Outshine competitors

Be advised that a proposal is a sales document.  Highlight your strengths in the context of project goals and address any potential reservations that might prevent your proposal from being accepted.

Proposal must-haves

Some proposals specify that a certain format must be followed.  If there is no such rule,  include the following elements:

  • Give an overview of the current situation that has given rise to the need for the project.
  • State the goals of the project,  expected outcomes or deliverables.
  • Describe why you and your organization are uniquely qualified to successfully complete the project.
  • Describe your proposed methodology for achieving the aims of the project.
  • Explain the timeline and cost  (the justification of your proposed fee).
  • Describe the benefits associated with achieving the project goals,  outcomes,  or deliverables.

Finally,  make sure that your proposal addresses all elements of the RFP or client needs.   Check your spelling and grammar.  Go on-line and view examples of proposals;  find a format that visually communicates you and your brand and make that your template .  If hard copy must be submitted,   print your document on good paper stock.

Thanks for reading,

Kim

 

 

 

The Less Than Zero Pricing Tactic

Psychology counts when pricing a product or service.  Take note that in every store,  the price of items always ends in .99,  .98,  or .95 and never .00.  Number psychology research has persuasively shown that buyers do not like zeros.  Stores do not sell items for $100.00,  they sell them for $99.95,  because customers associate zeros with premium prices that they’d rather not pay.

Furthermore,  the phenomenon called the left digit effect causes our brains to misinterpret that $99.95 as having a value closer to $99.00,  instead of $100.00.  Lindsay van Thoen,  columnist for The Freelancer’s Union,  says that our clients are like any other consumer and Freelance consultants should bear that in mind when pricing contract proposals.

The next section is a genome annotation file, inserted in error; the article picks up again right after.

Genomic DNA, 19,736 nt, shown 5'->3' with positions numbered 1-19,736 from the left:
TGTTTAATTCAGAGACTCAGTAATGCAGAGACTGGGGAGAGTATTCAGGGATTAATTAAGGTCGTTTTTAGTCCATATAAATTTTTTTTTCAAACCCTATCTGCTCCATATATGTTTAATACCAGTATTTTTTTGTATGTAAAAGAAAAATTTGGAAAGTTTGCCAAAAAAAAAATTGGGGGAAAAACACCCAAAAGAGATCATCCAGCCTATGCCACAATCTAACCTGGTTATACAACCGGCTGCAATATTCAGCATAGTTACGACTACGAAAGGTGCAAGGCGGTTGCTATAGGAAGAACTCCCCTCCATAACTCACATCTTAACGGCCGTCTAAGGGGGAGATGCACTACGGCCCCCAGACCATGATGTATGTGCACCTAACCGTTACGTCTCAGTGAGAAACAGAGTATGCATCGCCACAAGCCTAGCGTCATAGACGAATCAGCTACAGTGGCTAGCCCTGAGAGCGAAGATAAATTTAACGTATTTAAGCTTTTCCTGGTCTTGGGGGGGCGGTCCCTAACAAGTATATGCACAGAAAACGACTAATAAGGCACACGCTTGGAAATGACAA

When we are invited to submit a proposal,  we are all excited.  Here comes money!  The last thing we want to do is to wind up in a wrestling match with a client who wants to nickel and dime.  We take pains to itemize the major components of the project and provide the rationale for the total project fee.  Nevertheless,  haggling may ensue.  According to van Thoen,  Freelancers are wise to follow the lead of retailers,  cut the zeros from our proposals and make it easier for clients to agree to our price.  Resist the temptation to price your project at $5,000.00.  Instead,  price the project at $4825.00 or $5175.00.

Unfortunately,  clients sometimes feel that Freelance consultants pad price quotes,  even when an itemized accounting is provided.  A figure that does not appear to be rounded-off,  but appears to be specifically customized to the service requested and contains few zeros that may imply that we’ve  “rounded-up”  the fee,  can be more trust-inspiring and believable to certain clients.

Other ways to make it more palatable for clients to accept our proposals are to  1.) Ask the client for the project budget and work with them to provide services that you can afford to provide within that valuation and  2.) Provide three levels of service: good,  better and best,  so that clients can choose services according to needs and budget.

Pricing pundit Rafi Mohammed,  founder and CEO of the consulting firm Pricing for Profit in Cambridge, MA,  offers two valuable pieces of advice to keep in mind about pricing.  First,  prices must reflect the value that clients place on the service.  Second,  different clients place different value on a given service.  Offering  “good, better,  best”  options allows the client’s need for the service to be met in a way that is in line with the value placed.  A good pricing strategy is an important part of your marketing plan.  It sets the stage for building a profitable enterprise.  It is imperative to set prices that reflect the client’s value of what we sell and,  equally important,  to help the client perceive that listed prices are trustworthy.

Happy 4th of July!

Thanks for reading,

Kim

How to Delegate Successfully

Christmas season notwithstanding,  I am busy this December and it feels so good! Catch my act on Wednesday December 4 when Dalya Massachi of  “Writing Wednesdays” and I talk about the benefits derived when nonprofit leaders write a business plan for their organization.  3:00 PM EST,  2:00 PM CST,  1:00 PM MST,  12:00 PM PST FREE! Register at http://writingtomakeadifference.com/writing-wednesdays